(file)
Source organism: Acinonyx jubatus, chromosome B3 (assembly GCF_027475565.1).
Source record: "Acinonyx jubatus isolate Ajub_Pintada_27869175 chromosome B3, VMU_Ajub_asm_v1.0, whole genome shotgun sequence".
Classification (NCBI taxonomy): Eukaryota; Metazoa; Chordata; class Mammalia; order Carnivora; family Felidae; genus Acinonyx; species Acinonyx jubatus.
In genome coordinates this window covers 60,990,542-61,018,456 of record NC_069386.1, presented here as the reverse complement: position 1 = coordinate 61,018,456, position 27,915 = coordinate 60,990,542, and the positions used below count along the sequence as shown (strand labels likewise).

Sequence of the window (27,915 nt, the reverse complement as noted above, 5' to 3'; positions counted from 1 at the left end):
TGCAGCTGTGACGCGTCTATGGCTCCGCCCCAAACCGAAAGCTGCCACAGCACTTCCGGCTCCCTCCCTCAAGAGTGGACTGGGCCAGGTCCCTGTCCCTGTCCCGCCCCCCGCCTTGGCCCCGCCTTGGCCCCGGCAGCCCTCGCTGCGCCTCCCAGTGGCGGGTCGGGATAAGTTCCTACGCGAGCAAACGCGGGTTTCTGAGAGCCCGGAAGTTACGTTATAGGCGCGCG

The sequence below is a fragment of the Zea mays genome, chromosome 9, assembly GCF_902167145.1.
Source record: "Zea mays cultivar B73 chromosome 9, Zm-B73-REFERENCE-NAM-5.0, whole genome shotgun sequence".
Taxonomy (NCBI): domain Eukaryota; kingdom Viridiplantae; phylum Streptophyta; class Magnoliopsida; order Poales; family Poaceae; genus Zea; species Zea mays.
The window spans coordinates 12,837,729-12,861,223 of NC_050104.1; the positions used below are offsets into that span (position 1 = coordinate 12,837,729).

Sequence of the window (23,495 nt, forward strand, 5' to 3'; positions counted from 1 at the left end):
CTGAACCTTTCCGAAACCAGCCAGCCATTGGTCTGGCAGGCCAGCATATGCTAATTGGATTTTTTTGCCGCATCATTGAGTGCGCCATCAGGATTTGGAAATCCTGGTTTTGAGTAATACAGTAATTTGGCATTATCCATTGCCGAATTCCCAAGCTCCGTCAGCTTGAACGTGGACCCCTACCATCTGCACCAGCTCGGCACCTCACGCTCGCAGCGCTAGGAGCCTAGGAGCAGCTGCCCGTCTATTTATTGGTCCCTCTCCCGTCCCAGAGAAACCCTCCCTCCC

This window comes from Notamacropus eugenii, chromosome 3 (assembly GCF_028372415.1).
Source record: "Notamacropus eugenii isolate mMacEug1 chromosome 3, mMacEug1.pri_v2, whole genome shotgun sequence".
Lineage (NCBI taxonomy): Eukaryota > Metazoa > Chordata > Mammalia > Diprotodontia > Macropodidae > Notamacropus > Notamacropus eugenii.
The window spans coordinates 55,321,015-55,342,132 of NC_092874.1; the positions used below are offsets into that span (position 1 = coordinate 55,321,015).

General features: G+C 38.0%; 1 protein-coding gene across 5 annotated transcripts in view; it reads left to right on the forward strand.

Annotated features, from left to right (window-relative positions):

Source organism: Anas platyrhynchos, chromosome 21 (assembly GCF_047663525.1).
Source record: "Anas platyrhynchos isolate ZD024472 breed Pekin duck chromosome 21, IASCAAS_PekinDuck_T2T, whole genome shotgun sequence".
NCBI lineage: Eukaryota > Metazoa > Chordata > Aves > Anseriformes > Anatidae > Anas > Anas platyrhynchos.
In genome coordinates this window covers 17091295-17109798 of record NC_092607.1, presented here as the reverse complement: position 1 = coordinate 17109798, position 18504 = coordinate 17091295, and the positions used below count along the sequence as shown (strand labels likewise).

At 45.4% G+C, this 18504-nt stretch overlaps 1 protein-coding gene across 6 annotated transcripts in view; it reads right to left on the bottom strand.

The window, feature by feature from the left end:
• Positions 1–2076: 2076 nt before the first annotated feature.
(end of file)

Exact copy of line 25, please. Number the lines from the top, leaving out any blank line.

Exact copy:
• Positions 1–2076: 2076 nt before the first annotated feature.